"I think David Freitas does a good job with that as well. Z is a little more accomplished all-around player, obviously, and it's good to have your regular guy back there."

Freitas was recalled from Tacoma when Zunino went on the DL and hit .111 (2-for-18) with one home run in six games. The 29-year-old is batting .192 in 78 at-bats in 29 games overall this season.

Freitas' departure leaves Chris Herrmann as the backup to Zunino. Herrmann's put up a .216/.341/.405 line with one homer and two RBIs in 37 at-bats over 15 games.

Worth noting

• Paxton came out of a 40-pitch bullpen throwing session on Saturday with no issues with the stiff lower back that forced him to the 10-day DL prior to the All-Star break. He'll slide back into the rotation on Tuesday, as expected, after missing one start.

The big lefty threw just 17 pitches and gave up a pair of home runs in two-thirds of an inning in his last outing on July 7 at Colorado.

"He felt fine, threw all his pitches and got after it in his bullpen, so no hesitation about bringing him back," Servais said.

Erasmo Ramirez, on the 10-day DL since May 1 with a strain in his right shoulder, will make a second rehab start in Tacoma on either Tuesday or Wednesday. The 28-year-old right-hander threw two perfect innings in his first outing for Tacoma on Friday.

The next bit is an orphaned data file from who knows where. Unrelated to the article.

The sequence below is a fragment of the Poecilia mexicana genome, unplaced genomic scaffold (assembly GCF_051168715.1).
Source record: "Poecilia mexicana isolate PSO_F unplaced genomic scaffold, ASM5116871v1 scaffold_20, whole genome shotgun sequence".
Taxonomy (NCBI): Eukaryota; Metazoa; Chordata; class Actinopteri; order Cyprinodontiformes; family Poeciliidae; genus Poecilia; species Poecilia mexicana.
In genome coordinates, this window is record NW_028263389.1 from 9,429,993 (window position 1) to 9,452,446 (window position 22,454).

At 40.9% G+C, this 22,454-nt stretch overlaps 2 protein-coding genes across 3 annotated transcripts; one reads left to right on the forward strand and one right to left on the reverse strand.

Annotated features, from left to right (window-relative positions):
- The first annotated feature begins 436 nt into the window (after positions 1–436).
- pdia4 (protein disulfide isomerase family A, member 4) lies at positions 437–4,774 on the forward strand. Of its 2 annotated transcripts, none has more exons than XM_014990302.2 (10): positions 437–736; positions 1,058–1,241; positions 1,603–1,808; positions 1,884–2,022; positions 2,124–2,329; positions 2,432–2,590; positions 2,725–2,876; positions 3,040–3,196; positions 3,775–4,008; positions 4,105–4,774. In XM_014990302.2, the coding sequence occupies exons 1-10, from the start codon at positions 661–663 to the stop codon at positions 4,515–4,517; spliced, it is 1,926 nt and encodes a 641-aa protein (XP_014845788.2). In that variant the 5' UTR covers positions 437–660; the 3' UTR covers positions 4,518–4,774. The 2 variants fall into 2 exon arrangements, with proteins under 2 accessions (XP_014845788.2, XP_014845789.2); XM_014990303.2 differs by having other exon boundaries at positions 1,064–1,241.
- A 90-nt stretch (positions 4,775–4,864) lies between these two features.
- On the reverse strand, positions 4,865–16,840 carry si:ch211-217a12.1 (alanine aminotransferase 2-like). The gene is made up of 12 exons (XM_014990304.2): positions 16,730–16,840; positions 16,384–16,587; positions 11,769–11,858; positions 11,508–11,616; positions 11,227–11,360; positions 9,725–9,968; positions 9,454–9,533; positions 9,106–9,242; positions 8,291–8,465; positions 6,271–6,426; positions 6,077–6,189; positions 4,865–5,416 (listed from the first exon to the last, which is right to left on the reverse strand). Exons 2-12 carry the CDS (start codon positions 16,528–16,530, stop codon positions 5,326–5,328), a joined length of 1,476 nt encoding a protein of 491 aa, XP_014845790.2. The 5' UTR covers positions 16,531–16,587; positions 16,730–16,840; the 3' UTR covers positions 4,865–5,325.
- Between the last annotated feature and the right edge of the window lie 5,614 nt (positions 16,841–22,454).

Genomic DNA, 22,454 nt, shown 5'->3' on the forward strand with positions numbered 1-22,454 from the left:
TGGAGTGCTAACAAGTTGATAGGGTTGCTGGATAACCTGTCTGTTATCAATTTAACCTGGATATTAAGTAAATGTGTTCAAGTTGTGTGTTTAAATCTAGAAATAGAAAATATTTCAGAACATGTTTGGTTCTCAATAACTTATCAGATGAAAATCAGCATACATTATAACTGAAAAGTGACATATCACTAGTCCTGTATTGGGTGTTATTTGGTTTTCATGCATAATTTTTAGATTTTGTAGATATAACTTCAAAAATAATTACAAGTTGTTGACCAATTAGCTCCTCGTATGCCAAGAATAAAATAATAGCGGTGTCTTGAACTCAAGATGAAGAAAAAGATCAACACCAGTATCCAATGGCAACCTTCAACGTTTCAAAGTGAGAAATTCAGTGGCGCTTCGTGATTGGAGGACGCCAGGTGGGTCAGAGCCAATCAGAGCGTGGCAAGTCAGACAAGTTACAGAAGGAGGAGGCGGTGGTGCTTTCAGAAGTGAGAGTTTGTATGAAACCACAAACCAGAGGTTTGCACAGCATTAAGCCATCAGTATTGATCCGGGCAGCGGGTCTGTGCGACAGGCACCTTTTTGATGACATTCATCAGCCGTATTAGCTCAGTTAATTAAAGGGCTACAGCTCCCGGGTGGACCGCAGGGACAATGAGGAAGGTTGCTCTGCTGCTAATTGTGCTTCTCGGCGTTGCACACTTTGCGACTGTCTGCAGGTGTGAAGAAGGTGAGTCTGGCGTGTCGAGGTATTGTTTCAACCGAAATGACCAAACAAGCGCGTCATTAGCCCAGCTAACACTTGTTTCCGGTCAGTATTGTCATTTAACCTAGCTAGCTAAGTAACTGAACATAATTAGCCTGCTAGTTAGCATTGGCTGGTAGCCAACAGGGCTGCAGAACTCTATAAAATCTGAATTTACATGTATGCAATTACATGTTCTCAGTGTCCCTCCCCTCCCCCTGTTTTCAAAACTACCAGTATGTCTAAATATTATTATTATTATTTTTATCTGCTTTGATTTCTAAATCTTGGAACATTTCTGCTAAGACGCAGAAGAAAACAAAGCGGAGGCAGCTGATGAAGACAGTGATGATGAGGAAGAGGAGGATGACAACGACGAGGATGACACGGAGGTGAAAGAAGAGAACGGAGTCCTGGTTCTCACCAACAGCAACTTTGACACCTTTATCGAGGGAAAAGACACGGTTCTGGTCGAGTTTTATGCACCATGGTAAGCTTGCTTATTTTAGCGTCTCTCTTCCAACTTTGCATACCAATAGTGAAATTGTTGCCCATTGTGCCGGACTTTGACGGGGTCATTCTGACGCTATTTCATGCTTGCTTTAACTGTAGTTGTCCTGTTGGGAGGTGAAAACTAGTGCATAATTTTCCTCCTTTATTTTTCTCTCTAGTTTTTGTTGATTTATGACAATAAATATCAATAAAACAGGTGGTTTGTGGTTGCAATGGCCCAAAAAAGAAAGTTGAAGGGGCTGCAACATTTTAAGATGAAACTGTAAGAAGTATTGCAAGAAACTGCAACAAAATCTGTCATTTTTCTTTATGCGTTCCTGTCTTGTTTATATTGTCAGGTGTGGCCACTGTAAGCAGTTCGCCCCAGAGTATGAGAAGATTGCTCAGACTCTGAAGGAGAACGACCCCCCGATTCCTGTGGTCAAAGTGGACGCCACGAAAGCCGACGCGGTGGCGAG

• Right-handed reliever Dan Altavilla, who has been sidelined the past six weeks with a strained elbow, is playing catch at 90 feet as he begins ramping up his throwing program in an attempt to get back for the stretch run.

"No issues at all, his elbow feels good," Servais said. "We'll keep stretching him out before he gets on the mound."

Greg Johns has covered the Mariners since 1997, and for MLB.com since 2011. Follow him on Twitter @GregJohnsMLB.

Seattle Mariners, James Paxton, Mike Zunino

Royals acquire outfielder Goodwin from Nats

MLB.com

KANSAS CITY -- As the Royals' rebuild marches on, they continue to search all areas for ways to improve their depth.

The latest effort came on Sunday when the club acquired outfielder Brian Goodwin from the Nationals in exchange for Minor League pitcher Jacob Condra-Bogan.

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KANSAS CITY -- As the Royals' rebuild marches on, they continue to search all areas for ways to improve their depth.

The latest effort came on Sunday when the club acquired outfielder Brian Goodwin from the Nationals in exchange for Minor League pitcher Jacob Condra-Bogan.

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Goodwin, 27, will be added to the Royals' Major League roster once he reports, and a corresponding move will be made at that time.